Background. On 1 January 2010, a large, publicly funded clinic in San Francisco announced a “universal ART” approach to initiate antiretroviral therapy (ART) in all human immunodeficiency virus (HIV)-infected persons. The effect of changing guidance on real-world patient outcomes has not been evaluated.
Methods. We evaluated untreated adult patients (defined as going >90 days without ART use) visiting clinic from 2001 to 2011. The cumulative incidence of HIV RNA suppression (viral load, <500 copies/mL), stratified by CD4 cell count at entry and calendar dates representing guideline issuance, were estimated using a competing risk framework. A multivariate Poisson-based model identified factors associated with HIV RNA suppression 6 months after clinic entry.
Results. Of 2245 adults, 87% were male, and the median age was 39 years (interquartile range, 33–45 years). In 534 patients entering clinic with a CD4 cell count of >500 cells/µL, the 1-year incidence of HIV RNA suppression was 10.1% (95% confidence interval [CI], 6.6%–14.6%) before 4 April 2005; 9.1% (95% CI, 3.6%–17.4%) from 4 April 2005 to 1 December 2007; 14.1% (95% CI, 7.5%–22.8%) from 1 December 2007 to the universal ART recommendation and 52.8% (95% CI, 38.2%–65.4%) after. After adjustment, the SFGH policy was associated with a 6-fold increase in the probability of HIV RNA suppression 6 months after clinic entry.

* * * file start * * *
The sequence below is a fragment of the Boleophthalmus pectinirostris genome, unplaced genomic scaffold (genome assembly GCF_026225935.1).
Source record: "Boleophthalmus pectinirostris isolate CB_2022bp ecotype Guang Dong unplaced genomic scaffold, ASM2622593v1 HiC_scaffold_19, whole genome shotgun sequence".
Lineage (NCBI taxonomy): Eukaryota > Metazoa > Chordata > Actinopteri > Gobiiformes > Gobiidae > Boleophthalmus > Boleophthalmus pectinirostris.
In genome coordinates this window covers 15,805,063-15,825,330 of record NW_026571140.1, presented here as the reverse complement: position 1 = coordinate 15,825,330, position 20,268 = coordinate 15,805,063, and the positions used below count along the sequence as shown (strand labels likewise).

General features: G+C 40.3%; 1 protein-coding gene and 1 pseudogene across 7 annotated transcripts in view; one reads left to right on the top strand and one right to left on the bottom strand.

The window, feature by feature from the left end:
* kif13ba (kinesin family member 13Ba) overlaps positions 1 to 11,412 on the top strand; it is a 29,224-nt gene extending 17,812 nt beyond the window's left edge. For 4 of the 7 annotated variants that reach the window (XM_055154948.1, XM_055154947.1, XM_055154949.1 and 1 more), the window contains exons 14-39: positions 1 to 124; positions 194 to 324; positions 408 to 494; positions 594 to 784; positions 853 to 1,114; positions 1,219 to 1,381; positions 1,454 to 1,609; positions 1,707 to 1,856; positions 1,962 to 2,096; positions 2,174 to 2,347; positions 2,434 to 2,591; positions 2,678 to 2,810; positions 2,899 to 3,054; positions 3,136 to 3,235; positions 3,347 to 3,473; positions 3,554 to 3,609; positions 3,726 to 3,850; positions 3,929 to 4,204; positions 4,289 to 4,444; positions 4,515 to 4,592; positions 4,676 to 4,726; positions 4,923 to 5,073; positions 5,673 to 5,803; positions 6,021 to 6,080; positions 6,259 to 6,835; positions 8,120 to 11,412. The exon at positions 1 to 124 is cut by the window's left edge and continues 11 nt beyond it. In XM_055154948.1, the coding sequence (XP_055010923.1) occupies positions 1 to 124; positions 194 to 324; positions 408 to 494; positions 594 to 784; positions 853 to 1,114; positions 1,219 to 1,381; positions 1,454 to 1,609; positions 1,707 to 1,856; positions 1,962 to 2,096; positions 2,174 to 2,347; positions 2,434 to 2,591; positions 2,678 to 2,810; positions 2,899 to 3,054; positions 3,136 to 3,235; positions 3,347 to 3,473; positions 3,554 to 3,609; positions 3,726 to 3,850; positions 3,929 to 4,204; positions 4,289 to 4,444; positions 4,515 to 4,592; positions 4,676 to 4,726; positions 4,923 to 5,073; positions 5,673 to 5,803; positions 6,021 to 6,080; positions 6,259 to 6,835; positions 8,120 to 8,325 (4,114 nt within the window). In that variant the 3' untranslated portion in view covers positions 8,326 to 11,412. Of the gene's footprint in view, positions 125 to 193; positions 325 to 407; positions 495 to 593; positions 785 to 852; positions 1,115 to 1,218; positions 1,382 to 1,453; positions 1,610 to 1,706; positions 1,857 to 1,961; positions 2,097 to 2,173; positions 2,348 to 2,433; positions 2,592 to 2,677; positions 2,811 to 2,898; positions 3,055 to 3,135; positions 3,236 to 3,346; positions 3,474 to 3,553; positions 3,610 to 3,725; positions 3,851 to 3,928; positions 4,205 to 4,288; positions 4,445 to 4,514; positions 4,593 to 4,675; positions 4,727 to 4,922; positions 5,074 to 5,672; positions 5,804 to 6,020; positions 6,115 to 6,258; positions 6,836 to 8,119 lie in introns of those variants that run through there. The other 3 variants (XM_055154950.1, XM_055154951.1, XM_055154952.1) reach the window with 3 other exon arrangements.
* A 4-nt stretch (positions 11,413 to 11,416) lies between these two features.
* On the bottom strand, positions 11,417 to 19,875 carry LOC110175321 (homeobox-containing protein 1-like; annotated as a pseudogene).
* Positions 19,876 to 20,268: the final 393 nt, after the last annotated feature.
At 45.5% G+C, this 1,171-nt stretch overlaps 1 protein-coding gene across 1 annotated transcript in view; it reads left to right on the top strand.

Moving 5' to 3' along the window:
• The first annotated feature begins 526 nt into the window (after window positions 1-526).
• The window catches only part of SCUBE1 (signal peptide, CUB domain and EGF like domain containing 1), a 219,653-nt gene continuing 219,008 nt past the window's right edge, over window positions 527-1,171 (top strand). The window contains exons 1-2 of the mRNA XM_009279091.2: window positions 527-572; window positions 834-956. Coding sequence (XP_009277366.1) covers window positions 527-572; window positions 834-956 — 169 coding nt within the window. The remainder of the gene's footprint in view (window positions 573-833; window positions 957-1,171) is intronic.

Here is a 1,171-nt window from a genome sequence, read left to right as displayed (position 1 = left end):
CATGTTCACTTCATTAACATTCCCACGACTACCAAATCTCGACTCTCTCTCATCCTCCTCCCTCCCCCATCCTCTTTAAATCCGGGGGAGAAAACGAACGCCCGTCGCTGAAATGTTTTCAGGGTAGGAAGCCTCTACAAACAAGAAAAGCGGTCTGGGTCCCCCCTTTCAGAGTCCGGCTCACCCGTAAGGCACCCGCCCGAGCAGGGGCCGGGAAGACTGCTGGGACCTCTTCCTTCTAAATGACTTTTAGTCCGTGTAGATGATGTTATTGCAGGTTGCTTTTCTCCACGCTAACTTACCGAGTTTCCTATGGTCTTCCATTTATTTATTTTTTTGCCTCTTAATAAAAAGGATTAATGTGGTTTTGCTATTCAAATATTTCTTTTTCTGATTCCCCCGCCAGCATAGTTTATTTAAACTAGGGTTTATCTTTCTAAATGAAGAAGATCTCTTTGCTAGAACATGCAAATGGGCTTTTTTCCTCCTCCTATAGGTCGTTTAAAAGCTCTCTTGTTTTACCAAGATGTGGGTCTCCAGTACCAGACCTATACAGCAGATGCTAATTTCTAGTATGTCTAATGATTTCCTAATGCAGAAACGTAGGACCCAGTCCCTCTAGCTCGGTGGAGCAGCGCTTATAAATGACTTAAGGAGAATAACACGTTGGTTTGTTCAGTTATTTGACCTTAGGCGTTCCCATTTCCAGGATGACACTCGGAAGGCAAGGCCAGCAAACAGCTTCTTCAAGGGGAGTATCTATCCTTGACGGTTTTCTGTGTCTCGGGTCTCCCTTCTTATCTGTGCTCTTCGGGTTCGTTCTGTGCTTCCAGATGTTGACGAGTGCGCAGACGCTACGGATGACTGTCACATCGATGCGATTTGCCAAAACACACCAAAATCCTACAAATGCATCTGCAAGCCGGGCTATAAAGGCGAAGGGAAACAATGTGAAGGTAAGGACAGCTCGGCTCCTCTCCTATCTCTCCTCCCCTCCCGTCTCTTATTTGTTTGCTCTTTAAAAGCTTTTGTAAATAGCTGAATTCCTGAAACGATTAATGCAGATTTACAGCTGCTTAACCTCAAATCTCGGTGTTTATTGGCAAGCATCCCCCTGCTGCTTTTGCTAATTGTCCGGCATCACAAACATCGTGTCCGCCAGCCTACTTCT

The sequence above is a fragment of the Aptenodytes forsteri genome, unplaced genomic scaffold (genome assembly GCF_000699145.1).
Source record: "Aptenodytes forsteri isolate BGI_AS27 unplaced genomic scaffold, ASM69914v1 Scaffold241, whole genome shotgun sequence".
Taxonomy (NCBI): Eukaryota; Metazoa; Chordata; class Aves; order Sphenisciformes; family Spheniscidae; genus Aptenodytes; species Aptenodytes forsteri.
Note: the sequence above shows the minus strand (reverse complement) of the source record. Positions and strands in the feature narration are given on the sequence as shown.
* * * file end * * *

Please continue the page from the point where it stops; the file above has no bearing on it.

Conclusions. Recommendations to initiate ART in all HIV-infected patients increased the rate of HIV RNA suppression for patients enrolling in care with a CD4 cell count of >500 cells/µL and may foreshadow national trends given the March 2012 revision of national treatment guidelines to favor ART initiation for persons with CD4 cell counts of >500 cells/µL.